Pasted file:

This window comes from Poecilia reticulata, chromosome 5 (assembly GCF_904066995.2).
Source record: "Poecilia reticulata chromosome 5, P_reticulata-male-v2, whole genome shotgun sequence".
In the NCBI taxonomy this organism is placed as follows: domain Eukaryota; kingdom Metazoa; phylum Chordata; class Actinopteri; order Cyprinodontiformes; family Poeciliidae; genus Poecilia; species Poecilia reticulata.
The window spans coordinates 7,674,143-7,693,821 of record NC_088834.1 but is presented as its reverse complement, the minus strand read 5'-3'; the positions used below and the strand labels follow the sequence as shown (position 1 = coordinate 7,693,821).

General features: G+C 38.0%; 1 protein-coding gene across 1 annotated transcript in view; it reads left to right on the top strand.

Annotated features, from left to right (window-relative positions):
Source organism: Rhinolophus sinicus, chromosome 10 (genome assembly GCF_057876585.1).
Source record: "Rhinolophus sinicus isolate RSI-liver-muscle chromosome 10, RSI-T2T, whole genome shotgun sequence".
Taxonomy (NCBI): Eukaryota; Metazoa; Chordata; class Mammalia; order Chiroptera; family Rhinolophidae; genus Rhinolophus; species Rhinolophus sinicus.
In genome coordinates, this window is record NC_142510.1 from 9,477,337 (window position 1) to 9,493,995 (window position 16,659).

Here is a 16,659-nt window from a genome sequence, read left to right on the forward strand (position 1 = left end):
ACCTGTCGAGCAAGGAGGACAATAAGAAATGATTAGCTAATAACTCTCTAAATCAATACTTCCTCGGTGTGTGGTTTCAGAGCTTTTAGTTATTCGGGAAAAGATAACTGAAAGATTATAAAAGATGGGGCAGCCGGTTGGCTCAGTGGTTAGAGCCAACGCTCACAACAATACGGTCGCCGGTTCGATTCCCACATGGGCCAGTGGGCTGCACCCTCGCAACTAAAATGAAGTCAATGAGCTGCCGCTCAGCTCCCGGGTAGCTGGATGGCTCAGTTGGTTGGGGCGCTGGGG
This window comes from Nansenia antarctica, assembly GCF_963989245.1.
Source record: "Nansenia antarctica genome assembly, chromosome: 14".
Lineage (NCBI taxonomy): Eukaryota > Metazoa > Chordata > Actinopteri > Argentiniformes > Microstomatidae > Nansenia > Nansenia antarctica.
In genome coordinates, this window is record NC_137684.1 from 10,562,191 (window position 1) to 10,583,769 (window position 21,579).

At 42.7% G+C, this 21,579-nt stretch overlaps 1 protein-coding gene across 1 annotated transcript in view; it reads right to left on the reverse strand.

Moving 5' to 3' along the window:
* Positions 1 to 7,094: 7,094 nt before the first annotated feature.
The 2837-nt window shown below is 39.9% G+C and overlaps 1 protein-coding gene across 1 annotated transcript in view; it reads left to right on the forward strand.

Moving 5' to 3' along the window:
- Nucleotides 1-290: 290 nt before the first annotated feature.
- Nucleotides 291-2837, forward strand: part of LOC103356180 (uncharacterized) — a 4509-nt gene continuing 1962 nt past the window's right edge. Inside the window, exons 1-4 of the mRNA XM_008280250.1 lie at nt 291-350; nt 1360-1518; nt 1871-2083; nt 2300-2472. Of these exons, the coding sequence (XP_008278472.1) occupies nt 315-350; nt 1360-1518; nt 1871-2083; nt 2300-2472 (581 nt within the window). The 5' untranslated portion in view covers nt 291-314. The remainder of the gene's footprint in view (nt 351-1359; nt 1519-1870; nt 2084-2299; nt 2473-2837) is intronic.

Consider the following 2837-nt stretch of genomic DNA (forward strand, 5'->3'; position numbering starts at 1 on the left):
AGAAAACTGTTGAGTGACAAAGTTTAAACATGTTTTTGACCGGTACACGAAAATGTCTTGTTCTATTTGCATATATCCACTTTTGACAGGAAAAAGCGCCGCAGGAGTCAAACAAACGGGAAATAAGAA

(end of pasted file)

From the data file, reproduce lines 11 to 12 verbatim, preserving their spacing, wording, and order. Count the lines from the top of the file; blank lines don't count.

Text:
Here is a 16,659-nt window from a genome sequence, read left to right on the forward strand (position 1 = left end):
ACCTGTCGAGCAAGGAGGACAATAAGAAATGATTAGCTAATAACTCTCTAAATCAATACTTCCTCGGTGTGTGGTTTCAGAGCTTTTAGTTATTCGGGAAAAGATAACTGAAAGATTATAAAAGATGGGGCAGCCGGTTGGCTCAGTGGTTAGAGCCAACGCTCACAACAATACGGTCGCCGGTTCGATTCCCACATGGGCCAGTGGGCTGCACCCTCGCAACTAAAATGAAGTCAATGAGCTGCCGCTCAGCTCCCGGGTAGCTGGATGGCTCAGTTGGTTGGGGCGCTGGGG